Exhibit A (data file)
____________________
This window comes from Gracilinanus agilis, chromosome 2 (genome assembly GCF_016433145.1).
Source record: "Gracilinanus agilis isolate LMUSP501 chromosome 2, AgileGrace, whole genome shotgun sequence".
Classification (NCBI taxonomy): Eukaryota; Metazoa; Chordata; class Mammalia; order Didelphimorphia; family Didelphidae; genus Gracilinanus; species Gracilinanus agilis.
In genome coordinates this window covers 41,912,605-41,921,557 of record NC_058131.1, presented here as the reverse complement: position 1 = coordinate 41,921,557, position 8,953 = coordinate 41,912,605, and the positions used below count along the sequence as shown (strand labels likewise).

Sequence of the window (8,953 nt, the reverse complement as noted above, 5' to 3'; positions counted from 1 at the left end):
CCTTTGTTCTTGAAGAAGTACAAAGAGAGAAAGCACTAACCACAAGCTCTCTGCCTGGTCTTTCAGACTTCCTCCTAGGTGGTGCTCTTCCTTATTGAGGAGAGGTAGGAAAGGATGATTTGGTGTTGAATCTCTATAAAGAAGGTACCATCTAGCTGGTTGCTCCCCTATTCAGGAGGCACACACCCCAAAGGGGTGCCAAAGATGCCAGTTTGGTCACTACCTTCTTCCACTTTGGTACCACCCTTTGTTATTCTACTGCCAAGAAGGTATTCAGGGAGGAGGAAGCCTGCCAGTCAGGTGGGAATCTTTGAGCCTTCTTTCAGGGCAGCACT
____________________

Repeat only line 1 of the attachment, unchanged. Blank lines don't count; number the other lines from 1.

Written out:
This window comes from Gracilinanus agilis, chromosome 2 (genome assembly GCF_016433145.1).